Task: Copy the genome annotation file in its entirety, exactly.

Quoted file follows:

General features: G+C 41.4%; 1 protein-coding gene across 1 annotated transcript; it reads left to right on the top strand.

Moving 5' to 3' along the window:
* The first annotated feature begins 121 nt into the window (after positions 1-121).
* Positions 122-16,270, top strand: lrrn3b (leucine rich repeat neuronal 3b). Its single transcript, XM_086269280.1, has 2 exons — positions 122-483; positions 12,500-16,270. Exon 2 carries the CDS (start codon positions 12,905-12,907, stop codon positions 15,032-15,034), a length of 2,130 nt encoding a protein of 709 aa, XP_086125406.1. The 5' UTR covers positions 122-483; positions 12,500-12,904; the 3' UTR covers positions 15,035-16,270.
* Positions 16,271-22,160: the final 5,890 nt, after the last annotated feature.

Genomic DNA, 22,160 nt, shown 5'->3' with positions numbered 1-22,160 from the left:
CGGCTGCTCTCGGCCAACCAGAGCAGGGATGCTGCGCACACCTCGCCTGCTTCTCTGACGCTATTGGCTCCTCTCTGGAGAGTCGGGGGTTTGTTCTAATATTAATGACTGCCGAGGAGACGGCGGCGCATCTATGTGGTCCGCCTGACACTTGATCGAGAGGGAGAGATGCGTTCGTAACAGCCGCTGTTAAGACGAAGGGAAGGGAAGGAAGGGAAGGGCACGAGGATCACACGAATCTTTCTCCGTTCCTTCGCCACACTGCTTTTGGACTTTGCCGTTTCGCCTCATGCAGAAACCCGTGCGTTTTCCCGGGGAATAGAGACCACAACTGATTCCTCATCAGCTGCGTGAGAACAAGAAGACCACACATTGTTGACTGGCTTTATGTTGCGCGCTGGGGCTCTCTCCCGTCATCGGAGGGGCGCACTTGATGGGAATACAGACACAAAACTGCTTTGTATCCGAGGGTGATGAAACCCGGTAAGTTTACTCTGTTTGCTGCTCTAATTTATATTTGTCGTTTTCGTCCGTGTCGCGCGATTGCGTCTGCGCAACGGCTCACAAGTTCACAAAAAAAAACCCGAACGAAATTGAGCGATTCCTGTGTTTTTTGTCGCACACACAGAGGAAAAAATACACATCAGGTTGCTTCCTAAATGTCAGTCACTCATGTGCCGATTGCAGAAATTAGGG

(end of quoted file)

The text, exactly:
General features: G+C 41.4%; 1 protein-coding gene across 1 annotated transcript; it reads left to right on the top strand.

Moving 5' to 3' along the window:
* The first annotated feature begins 121 nt into the window (after positions 1-121).
* Positions 122-16,270, top strand: lrrn3b (leucine rich repeat neuronal 3b). Its single transcript, XM_086269280.1, has 2 exons — positions 122-483; positions 12,500-16,270. Exon 2 carries the CDS (start codon positions 12,905-12,907, stop codon positions 15,032-15,034), a length of 2,130 nt encoding a protein of 709 aa, XP_086125406.1. The 5' UTR covers positions 122-483; positions 12,500-12,904; the 3' UTR covers positions 15,035-16,270.
* Positions 16,271-22,160: the final 5,890 nt, after the last annotated feature.

Genomic DNA, 22,160 nt, shown 5'->3' with positions numbered 1-22,160 from the left:
CGGCTGCTCTCGGCCAACCAGAGCAGGGATGCTGCGCACACCTCGCCTGCTTCTCTGACGCTATTGGCTCCTCTCTGGAGAGTCGGGGGTTTGTTCTAATATTAATGACTGCCGAGGAGACGGCGGCGCATCTATGTGGTCCGCCTGACACTTGATCGAGAGGGAGAGATGCGTTCGTAACAGCCGCTGTTAAGACGAAGGGAAGGGAAGGAAGGGAAGGGCACGAGGATCACACGAATCTTTCTCCGTTCCTTCGCCACACTGCTTTTGGACTTTGCCGTTTCGCCTCATGCAGAAACCCGTGCGTTTTCCCGGGGAATAGAGACCACAACTGATTCCTCATCAGCTGCGTGAGAACAAGAAGACCACACATTGTTGACTGGCTTTATGTTGCGCGCTGGGGCTCTCTCCCGTCATCGGAGGGGCGCACTTGATGGGAATACAGACACAAAACTGCTTTGTATCCGAGGGTGATGAAACCCGGTAAGTTTACTCTGTTTGCTGCTCTAATTTATATTTGTCGTTTTCGTCCGTGTCGCGCGATTGCGTCTGCGCAACGGCTCACAAGTTCACAAAAAAAAACCCGAACGAAATTGAGCGATTCCTGTGTTTTTTGTCGCACACACAGAGGAAAAAATACACATCAGGTTGCTTCCTAAATGTCAGTCACTCATGTGCCGATTGCAGAAATTAGGG